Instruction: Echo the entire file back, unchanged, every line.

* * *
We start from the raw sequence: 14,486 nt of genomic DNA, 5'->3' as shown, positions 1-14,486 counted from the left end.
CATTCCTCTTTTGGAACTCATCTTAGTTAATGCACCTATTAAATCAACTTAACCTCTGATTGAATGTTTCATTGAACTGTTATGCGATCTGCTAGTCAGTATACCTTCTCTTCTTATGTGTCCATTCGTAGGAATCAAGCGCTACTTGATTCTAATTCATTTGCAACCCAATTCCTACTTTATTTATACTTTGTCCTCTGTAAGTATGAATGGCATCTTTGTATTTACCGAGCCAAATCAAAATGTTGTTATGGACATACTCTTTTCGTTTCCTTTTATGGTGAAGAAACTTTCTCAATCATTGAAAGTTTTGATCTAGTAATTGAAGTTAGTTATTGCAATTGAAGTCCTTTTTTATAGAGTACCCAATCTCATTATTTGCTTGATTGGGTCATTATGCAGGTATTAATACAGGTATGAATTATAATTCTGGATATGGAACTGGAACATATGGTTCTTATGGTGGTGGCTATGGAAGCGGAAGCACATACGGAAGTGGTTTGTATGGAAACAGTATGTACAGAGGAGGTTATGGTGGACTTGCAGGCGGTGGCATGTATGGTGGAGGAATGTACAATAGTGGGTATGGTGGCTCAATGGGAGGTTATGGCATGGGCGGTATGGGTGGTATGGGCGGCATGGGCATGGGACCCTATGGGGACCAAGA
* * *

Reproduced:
We start from the raw sequence: 14,486 nt of genomic DNA, 5'->3' as shown, positions 1-14,486 counted from the left end.
CATTCCTCTTTTGGAACTCATCTTAGTTAATGCACCTATTAAATCAACTTAACCTCTGATTGAATGTTTCATTGAACTGTTATGCGATCTGCTAGTCAGTATACCTTCTCTTCTTATGTGTCCATTCGTAGGAATCAAGCGCTACTTGATTCTAATTCATTTGCAACCCAATTCCTACTTTATTTATACTTTGTCCTCTGTAAGTATGAATGGCATCTTTGTATTTACCGAGCCAAATCAAAATGTTGTTATGGACATACTCTTTTCGTTTCCTTTTATGGTGAAGAAACTTTCTCAATCATTGAAAGTTTTGATCTAGTAATTGAAGTTAGTTATTGCAATTGAAGTCCTTTTTTATAGAGTACCCAATCTCATTATTTGCTTGATTGGGTCATTATGCAGGTATTAATACAGGTATGAATTATAATTCTGGATATGGAACTGGAACATATGGTTCTTATGGTGGTGGCTATGGAAGCGGAAGCACATACGGAAGTGGTTTGTATGGAAACAGTATGTACAGAGGAGGTTATGGTGGACTTGCAGGCGGTGGCATGTATGGTGGAGGAATGTACAATAGTGGGTATGGTGGCTCAATGGGAGGTTATGGCATGGGCGGTATGGGTGGTATGGGCGGCATGGGCATGGGACCCTATGGGGACCAAGA